The Asus Sabertooth 990FX motherboard is based around a truly excellent UEFI driven interface which works in a similar fashion to the latest Intel Sandybridge designs we have tested many times on Kitguru in the past.
Initially the user is presented with the basic overview of the hardware, including three presets which are ideal for inexperienced users to implement. The Boot priority section is particularly useful as it makes troubleshooting a boot problem much more intuitive. Power users will want to head straight into the advanced section, which is accessible from a button top right of this panel.
The main panel gives a quick overview of the system, the UEFI revision, processor name, system language and time.
Many of our readers will spend a lot of time in the AI Tweaker panel. Here you can control the speed of the processor, voltages and many system related frequencies and timings. The memory speed configurations are very thorough, with settings up to 2400mhz available. The XMP memory profile options are also highlighted here for a pain free configuration.
The advanced panel gives access to many of the motherboard settings, such as SATA, USB and Northbridge. CPU functionality can be adjusted in here also.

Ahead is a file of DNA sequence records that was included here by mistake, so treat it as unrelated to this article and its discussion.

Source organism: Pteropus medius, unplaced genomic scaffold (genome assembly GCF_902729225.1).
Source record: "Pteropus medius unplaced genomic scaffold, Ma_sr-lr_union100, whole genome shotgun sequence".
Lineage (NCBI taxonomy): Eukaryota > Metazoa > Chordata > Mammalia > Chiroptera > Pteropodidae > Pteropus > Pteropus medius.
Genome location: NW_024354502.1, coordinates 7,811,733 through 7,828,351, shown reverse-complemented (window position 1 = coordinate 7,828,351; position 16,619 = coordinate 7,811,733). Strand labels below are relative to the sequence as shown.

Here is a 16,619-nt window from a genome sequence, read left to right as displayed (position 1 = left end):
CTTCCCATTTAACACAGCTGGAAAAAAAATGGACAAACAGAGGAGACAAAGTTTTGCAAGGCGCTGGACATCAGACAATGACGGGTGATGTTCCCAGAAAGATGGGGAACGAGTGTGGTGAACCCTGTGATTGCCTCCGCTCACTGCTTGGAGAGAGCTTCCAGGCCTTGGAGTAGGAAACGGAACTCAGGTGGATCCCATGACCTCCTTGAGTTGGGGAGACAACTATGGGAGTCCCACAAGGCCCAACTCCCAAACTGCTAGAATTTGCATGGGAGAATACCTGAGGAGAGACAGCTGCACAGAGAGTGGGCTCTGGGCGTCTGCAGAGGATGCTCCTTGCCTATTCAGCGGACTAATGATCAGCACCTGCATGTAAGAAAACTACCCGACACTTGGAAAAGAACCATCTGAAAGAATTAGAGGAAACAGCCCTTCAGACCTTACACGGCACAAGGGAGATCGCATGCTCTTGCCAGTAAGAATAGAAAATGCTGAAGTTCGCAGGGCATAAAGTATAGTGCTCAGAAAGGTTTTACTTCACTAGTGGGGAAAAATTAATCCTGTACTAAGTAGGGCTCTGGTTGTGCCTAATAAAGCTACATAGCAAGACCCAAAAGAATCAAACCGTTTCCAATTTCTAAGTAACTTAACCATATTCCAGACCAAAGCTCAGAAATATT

The monitoring tab is pretty self explanatory, allowing the user to check system temperatures. Especially useful when overclocking, changing voltage settings or after installing a new CPU cooler.
The boot menu gives fine adjustment over all the boot related options, and is a much more advanced mode when compared to the initial greeting screen. You can disable the startup logo, change the drives and configure the priorities. If the need arises this UEFI allows the user to replace the boot screen with custom, animated designs.
The last menu in the list gives access to a handful of the main configuration options, such as storing and loading current settings to the O.C. Profile section. The ASUS EZ Flash 2 utility lets the user upgrade the system bios from a flash drive.
Overclocking via this motherboard was painless, and we managed to hit a prime stable 4.3ghz from the AMD Phenom II X6 1100T, similar to the levels we achieved in our overclocking article from late last year. This processor will hold stable at 1.6 volts @ 4.4ghz, but it is a little risky long term without moving to hardcore cooling solutions. 4.3ghz is set via a 19x multiplier and is usable 24/7 without a problem @ 1.57 volts. This is impressive considering we are using a mainstream ‘all in one’ liquid cooler.